In this chronological autobiography, Sir Cliff positively reflects over his life (80 years) and music career (over 60 years) stating that except for the “sex allegations” made against him, his “life has been a dream!” Throughout The Dreamer, Cliff discusses three things which have shaped his life: his music; religion and politics.
With a career spanning over six decades, music was always going to be the book’s main theme. Whilst music had always been with him (his father played banjo in a local jazz band); a music career was not pre-destined for Cliff despite singing in the school choir. To this day, Cliff cannot discern how well he sang amongst this ensemble of his school peers. Furthermore, Cliff had no formal guitar lessons.
Cliff recalls with great emotion how he recorded his first LP a week following the plane crash that killed American musicians Buddy Holly, The Big Bopper and Ritchie Valens and his first number one LP, 21 Today, in 1961 (he would not get another number one LP until 1993 with The Album). Along with discussing his reservations about the initial take of “Living Doll” which he describes as “a weak pseudo-rock song”; Cliff reveals how guitarist Hank Marvin was the first brit to receive an imported Stratocaster from America and how this would change their bands’ sound and influence guitarists including Eric Clapton, Mark Knopfler and Chris Rea.
Along with quoting the encouraging words John Lennon said about him “Before Cliff and “Move It”, there was nothing worth listening to in British music”; Richard also recalled recording his first gospel LP Good News at Abbey Road the same time in next studio to the Beatles who were “recording their Magical Mystery Tour EP” in 1967. Seven years later Cliff would make his first song in falsetto: “Devil Woman”.
Cliff expands upon his own personal music tastes pronouncing the Bee Gees as his favourite band and that he was not a fan of punk. Cliff also says that he was offered to make “What’s Love Got to Do with It” before Tina Turner stating that someone in his office without his knowledge replied saying it’s not “quite right for Cliff!” Cliff also mentions how he did not take up the opportunity to meet his music hero Elvis in 1976 because “he (Elvis) was not looking good then” and didn’t want “me (Cliff) and a fat Elvis on my fridge magnet!”
Richard elaborates on his lack of success in the USA and how he could not fill a venue of 15,000 as the main act. Morrissey approached cliff to open for him in New York. Cliff agreed, but the show was cancelled owing to Morrissey having a health complaint. Nonetheless, Cliff expresses relief that he didn’t break America because he can go around the USA without being noticed. Cliff also describes the lack of airplay of his music releases over the last three decades. In 1998, he sent his single “Can’t Keep This Feeling In” to a “black soul music radio station” saying it was by a new artist called “Blacknight 001” which made it into this radio stations’ (which Cliff does not name) chart.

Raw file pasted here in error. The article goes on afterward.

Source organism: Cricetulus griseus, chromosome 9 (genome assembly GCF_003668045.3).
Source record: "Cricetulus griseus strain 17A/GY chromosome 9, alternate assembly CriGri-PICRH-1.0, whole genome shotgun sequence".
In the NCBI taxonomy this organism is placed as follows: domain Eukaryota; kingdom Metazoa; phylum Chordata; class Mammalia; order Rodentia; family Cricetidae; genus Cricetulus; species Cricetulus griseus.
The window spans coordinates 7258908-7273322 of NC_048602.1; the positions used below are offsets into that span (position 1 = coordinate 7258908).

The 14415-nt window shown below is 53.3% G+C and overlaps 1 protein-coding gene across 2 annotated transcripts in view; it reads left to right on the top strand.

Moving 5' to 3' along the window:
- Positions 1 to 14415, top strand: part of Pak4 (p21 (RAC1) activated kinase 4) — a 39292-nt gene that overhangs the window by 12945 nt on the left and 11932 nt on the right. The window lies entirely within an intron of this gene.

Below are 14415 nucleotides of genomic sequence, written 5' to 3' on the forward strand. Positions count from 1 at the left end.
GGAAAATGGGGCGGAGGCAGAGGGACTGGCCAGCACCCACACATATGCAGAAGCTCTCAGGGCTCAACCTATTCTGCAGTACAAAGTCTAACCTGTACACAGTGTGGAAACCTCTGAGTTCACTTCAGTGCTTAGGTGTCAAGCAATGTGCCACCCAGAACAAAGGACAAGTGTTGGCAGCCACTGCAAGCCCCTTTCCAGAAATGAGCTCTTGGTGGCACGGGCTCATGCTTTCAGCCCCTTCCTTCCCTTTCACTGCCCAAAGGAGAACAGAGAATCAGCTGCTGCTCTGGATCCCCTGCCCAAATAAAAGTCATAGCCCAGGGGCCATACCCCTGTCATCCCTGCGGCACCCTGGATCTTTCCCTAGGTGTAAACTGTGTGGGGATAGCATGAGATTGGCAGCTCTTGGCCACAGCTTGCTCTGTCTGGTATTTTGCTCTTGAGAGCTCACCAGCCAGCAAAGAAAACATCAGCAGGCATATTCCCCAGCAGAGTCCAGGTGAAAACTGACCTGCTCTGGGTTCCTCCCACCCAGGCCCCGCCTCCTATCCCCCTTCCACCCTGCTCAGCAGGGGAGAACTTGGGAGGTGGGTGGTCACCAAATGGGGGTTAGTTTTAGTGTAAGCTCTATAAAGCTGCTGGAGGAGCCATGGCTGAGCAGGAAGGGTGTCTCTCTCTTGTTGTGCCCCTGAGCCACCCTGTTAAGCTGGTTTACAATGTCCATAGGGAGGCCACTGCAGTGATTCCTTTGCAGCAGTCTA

Following his fathers’ death in 1961, Cliff began to embrace religion and could have gone down either one of two paths: become a Jehovah’s Witness (as his mother and some of his mother’s relatives had done) or embrace Orthodox Christianity. Cliff would embrace the latter and “align” himself with US evangelist preacher Billy Graham. He would later meet Sue Barker via a vicar in Liverpool called Alan Godson. Barker would ignite Cliff’s interest in tennis. Cliff also states how his faith and certain writings such as Psalm 40 helped him get through the sexual allegations made against him.
Cliff has said he’s “not very political”; politics has a natural interest in him and Cliff seems to have acquiesced to this. Political upheaval following Indian independence in 1947 forced his family to settle in England when Cliff was a child. Cliff was added to a United Nations apartheid blacklist for previously playing in South Africa. After Cliff’s first tour of South Africa in the early 1960s, Richard refused to play future shows in South Africa to segregated only audiences. In 1976, Richard was “the first internationally known pop star to ever tour Russia!” In Russia Cliff encountered the “Underground Church” who had to pray “in secret” in the “forests”.
Cliff joined the campaign in the mid-2000s to convince EU politicians to change the law which meant musicians were no longer paid for the rights to their songs after 50 years. In 2011, the law changed to 70 years, but this law only applies to songs dating from 1963 onwards (hence Cliff no longer receives royalties for songs he made previously). Richard also supported a petition organised by Falsely Accused Individuals for Reform (FA.I.R.) for people accused of sexual offences “not to be named unless charged unless in exceptional circumstances”. Richard also speaks of his admiration for “the Conservative Party’s emphasis on hard work and self-reliance” and Margaret Thatcher. Richard also praises Tony Blair as “a very decent man”. Tony and his wife Cherie have stayed in Cliff’s home in Barbados as guests.
From the outset, Cliff demonstrates his skills as an adroit, tenacious and captivating raconteur by engaging the reader to explore the story of the 80 years that make up his less than ordinary “dream” life. This autobiography’s key strength is that Cliff tells his story without seeking conversion to his music, religion, or political views. He also resists the opportunity to make personal attacks on individuals and institutions (except punk). The most interesting segments are his lesser-known political aspects (which leaves readers wanting more even if they disagree with him) and religion’s role in Cliff’s life. One will certainly ponder whether Cliff would have made so many chart-topping Christmas themed songs (if any) had he become a Jehovah’s Witness?